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Anonymous veto network

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 Title: Anonymous veto network Author: World Heritage Encyclopedia Language: English Subject: Password Authenticated Key Exchange by Juggling Collection: Publisher: World Heritage Encyclopedia Publication Date:

Anonymous veto network

In cryptography, the anonymous veto network (or AV-net) is a multi-party secure computation protocol to compute the boolean-OR function. It presents an efficient solution to the Dining cryptographers problem.

Description

All participants agree on a group $G$ with a generator $g$ of prime order $q$ in which the discrete logarithm problem is hard. For example, a Schnorr group can be used. For a group of $n$ participants, the protocol executes in two rounds.

Round 1: each participant $i$ selects a random value $x_i \,\in_R\, \mathbb\left\{Z\right\}_q$ and publishes the ephemeral public key $g^\left\{x_i\right\}$ together with a zero-knowledge proof for the proof of the exponent $x_i$.

After this round, each participant computes:

$g^\left\{y_i\right\} = \prod_\left\{j$i} g^{x_j}

Round 2: each participant $i$ publishes $g^\left\{c_i y_i\right\}$ and a zero-knowledge proof for the proof of the exponent $c_i$. Here, the participants chose $c_i \;=\; x_i$ if they want to send a "0" bit (no veto), or a random value if they want to send a "1" bit (veto).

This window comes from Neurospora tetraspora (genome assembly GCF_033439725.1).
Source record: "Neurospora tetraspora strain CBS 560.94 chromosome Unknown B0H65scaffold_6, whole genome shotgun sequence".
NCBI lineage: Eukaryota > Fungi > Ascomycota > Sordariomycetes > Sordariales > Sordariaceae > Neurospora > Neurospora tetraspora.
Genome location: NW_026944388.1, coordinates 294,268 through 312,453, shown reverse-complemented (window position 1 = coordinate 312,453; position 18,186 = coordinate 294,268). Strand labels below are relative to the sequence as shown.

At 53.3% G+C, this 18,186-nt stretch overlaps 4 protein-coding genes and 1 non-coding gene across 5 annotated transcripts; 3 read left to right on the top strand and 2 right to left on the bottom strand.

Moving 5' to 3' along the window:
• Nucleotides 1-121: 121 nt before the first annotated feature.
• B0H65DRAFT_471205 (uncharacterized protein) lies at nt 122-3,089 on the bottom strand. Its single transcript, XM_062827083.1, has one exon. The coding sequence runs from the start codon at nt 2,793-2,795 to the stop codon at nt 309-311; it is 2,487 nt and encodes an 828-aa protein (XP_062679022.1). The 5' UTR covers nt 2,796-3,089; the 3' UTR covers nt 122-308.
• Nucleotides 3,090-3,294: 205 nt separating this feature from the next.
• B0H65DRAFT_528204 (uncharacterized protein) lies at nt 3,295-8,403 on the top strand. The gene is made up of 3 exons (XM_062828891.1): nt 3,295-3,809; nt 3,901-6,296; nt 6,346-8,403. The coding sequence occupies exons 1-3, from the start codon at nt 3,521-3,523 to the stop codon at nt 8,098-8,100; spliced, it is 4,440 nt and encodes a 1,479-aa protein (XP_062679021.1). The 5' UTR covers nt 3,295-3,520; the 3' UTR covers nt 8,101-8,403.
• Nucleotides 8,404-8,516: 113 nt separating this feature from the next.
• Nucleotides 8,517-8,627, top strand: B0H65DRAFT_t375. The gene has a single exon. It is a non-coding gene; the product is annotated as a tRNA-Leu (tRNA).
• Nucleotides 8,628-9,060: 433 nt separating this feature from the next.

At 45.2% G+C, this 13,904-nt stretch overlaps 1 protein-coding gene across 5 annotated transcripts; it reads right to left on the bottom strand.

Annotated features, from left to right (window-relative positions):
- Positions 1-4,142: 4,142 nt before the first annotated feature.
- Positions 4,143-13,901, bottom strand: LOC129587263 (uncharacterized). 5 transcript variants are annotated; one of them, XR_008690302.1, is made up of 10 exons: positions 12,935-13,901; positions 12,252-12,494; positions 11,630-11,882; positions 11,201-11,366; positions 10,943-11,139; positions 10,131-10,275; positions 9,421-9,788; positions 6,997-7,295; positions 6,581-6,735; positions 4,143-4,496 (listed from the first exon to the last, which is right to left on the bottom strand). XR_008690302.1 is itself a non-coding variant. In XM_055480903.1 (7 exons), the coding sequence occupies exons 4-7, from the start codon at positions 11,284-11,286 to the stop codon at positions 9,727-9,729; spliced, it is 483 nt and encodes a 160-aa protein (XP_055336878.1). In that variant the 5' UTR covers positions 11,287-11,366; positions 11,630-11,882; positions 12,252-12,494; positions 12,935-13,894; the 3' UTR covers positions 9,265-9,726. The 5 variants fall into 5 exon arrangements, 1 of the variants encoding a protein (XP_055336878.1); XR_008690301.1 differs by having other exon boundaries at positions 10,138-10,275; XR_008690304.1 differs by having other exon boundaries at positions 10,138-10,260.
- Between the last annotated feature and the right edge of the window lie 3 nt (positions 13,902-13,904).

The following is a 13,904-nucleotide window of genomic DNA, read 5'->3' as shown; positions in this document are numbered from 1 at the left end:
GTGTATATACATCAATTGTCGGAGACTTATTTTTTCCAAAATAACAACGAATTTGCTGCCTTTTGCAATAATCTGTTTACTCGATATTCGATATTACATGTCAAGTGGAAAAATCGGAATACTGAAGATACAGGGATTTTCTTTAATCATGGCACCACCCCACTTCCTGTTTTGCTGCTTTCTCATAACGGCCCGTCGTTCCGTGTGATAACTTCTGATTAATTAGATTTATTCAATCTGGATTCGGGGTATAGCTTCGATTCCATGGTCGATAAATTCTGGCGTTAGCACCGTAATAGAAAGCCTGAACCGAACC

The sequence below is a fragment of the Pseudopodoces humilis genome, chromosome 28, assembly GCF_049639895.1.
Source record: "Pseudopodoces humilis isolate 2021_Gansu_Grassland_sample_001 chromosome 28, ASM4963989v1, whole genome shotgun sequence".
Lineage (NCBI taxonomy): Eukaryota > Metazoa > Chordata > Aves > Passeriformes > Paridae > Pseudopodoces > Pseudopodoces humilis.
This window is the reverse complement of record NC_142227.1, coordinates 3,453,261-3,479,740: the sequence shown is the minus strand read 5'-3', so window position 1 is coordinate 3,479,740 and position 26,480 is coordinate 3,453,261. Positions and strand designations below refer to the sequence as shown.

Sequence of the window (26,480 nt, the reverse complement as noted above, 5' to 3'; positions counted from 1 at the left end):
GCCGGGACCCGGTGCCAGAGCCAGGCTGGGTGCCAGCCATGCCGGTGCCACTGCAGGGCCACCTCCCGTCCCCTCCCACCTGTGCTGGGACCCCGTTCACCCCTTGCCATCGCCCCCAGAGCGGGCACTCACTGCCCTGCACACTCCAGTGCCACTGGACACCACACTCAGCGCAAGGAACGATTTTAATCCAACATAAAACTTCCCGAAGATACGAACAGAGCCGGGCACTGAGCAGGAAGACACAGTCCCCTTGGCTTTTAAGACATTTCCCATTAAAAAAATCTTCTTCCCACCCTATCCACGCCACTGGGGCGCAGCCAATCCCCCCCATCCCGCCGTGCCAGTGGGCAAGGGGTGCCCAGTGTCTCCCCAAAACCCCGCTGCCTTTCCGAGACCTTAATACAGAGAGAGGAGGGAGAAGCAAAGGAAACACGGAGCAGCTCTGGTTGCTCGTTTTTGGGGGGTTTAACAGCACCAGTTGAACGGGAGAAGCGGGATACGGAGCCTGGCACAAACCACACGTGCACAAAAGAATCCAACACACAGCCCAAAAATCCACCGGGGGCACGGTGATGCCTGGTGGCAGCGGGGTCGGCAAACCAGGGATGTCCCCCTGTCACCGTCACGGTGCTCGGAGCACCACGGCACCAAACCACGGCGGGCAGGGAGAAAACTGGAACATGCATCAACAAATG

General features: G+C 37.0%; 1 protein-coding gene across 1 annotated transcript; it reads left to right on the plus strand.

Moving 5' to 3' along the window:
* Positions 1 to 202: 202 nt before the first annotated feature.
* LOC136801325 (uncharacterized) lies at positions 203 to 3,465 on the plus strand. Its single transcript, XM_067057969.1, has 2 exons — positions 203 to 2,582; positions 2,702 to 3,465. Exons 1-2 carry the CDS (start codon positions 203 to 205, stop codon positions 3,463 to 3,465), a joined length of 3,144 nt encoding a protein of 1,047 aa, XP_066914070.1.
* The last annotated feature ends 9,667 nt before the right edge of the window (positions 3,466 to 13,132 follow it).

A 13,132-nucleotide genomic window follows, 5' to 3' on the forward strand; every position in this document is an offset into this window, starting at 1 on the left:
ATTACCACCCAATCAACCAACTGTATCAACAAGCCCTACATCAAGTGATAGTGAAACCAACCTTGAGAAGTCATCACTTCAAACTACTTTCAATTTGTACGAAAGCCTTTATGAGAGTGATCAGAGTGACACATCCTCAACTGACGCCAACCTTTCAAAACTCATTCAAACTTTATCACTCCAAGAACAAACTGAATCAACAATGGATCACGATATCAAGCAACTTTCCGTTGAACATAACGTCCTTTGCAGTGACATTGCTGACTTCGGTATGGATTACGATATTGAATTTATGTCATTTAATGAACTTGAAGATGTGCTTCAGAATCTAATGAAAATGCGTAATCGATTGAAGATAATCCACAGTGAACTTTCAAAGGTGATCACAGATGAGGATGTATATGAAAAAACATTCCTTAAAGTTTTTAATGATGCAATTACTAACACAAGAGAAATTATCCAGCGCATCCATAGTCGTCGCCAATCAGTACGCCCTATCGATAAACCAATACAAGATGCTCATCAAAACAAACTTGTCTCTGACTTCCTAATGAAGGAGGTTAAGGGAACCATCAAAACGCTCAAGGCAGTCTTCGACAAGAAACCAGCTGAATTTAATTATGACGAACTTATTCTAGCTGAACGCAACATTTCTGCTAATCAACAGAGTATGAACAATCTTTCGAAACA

After round 2, each participant computes $\prod g^\left\{c_i y_i\right\}$. If no one vetoed, each will obtain $\prod g^\left\{c_i y_i\right\} \;=\; 1$. On the other hand, if one or more participants vetoed, each will have $\prod g^\left\{c_i y_i\right\} \;\neq\; 1$.

The protocol design

The protocol is designed by combining random public keys in such a structured way to achieve a vanishing effect. In this case, $\sum \left\{x_i \cdot y_i\right\} \;=\; 0$. For example, if there are three participants, then $x_1 \cdot y_1 \,+\, x_1 \cdot y_2 \,+\, x_3 \cdot y_3 \;=\; x_1 \cdot \left(-x_2 \,-\, x_3\right) \,+\, x_2 \cdot \left(x_1 \,-\, x_3\right) \,+\, x_3 \cdot \left(x_1 \,+\, x_2\right) \;=\; 0$. A similar idea, though in a non-public-key context, can be traced back to David Chaum's original solution to the Dining cryptographers problem.